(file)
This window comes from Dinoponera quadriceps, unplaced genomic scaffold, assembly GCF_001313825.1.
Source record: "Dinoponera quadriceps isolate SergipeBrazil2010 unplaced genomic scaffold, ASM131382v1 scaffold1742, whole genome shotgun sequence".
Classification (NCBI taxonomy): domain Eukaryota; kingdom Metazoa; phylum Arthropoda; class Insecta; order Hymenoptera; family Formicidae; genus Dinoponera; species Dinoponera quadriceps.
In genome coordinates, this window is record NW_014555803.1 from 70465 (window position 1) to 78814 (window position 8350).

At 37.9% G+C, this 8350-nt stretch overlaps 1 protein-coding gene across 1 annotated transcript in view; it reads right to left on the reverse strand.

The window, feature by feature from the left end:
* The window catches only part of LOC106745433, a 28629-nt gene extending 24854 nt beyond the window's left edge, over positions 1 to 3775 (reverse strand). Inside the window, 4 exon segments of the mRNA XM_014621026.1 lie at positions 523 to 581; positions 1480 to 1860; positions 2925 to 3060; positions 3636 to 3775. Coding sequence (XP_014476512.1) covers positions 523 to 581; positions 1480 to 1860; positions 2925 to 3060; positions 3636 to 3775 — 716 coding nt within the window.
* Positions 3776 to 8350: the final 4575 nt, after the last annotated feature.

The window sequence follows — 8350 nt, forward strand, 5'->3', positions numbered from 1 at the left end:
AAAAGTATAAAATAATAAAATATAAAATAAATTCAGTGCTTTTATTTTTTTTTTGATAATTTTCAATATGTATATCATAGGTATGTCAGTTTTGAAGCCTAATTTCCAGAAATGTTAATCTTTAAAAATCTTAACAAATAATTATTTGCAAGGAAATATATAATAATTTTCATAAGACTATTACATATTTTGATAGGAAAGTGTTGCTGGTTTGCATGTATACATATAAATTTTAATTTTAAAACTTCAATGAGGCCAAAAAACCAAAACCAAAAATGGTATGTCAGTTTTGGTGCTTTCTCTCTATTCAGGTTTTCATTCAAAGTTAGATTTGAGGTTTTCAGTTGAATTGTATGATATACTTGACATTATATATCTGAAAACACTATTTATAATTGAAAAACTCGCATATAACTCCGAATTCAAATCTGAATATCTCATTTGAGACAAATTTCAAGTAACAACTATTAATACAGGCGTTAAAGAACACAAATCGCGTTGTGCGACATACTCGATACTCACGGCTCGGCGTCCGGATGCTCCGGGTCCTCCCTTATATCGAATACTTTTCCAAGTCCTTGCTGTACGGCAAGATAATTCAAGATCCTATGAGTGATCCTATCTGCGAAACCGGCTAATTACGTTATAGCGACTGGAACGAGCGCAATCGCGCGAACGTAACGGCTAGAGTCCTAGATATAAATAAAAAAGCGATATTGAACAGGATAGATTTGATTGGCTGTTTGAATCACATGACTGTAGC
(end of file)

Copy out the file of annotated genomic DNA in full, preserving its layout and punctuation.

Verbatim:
This window comes from Dinoponera quadriceps, unplaced genomic scaffold, assembly GCF_001313825.1.
Source record: "Dinoponera quadriceps isolate SergipeBrazil2010 unplaced genomic scaffold, ASM131382v1 scaffold1742, whole genome shotgun sequence".
Classification (NCBI taxonomy): domain Eukaryota; kingdom Metazoa; phylum Arthropoda; class Insecta; order Hymenoptera; family Formicidae; genus Dinoponera; species Dinoponera quadriceps.
In genome coordinates, this window is record NW_014555803.1 from 70465 (window position 1) to 78814 (window position 8350).

At 37.9% G+C, this 8350-nt stretch overlaps 1 protein-coding gene across 1 annotated transcript in view; it reads right to left on the reverse strand.

The window, feature by feature from the left end:
* The window catches only part of LOC106745433, a 28629-nt gene extending 24854 nt beyond the window's left edge, over positions 1 to 3775 (reverse strand). Inside the window, 4 exon segments of the mRNA XM_014621026.1 lie at positions 523 to 581; positions 1480 to 1860; positions 2925 to 3060; positions 3636 to 3775. Coding sequence (XP_014476512.1) covers positions 523 to 581; positions 1480 to 1860; positions 2925 to 3060; positions 3636 to 3775 — 716 coding nt within the window.
* Positions 3776 to 8350: the final 4575 nt, after the last annotated feature.

The window sequence follows — 8350 nt, forward strand, 5'->3', positions numbered from 1 at the left end:
AAAAGTATAAAATAATAAAATATAAAATAAATTCAGTGCTTTTATTTTTTTTTTGATAATTTTCAATATGTATATCATAGGTATGTCAGTTTTGAAGCCTAATTTCCAGAAATGTTAATCTTTAAAAATCTTAACAAATAATTATTTGCAAGGAAATATATAATAATTTTCATAAGACTATTACATATTTTGATAGGAAAGTGTTGCTGGTTTGCATGTATACATATAAATTTTAATTTTAAAACTTCAATGAGGCCAAAAAACCAAAACCAAAAATGGTATGTCAGTTTTGGTGCTTTCTCTCTATTCAGGTTTTCATTCAAAGTTAGATTTGAGGTTTTCAGTTGAATTGTATGATATACTTGACATTATATATCTGAAAACACTATTTATAATTGAAAAACTCGCATATAACTCCGAATTCAAATCTGAATATCTCATTTGAGACAAATTTCAAGTAACAACTATTAATACAGGCGTTAAAGAACACAAATCGCGTTGTGCGACATACTCGATACTCACGGCTCGGCGTCCGGATGCTCCGGGTCCTCCCTTATATCGAATACTTTTCCAAGTCCTTGCTGTACGGCAAGATAATTCAAGATCCTATGAGTGATCCTATCTGCGAAACCGGCTAATTACGTTATAGCGACTGGAACGAGCGCAATCGCGCGAACGTAACGGCTAGAGTCCTAGATATAAATAAAAAAGCGATATTGAACAGGATAGATTTGATTGGCTGTTTGAATCACATGACTGTAGC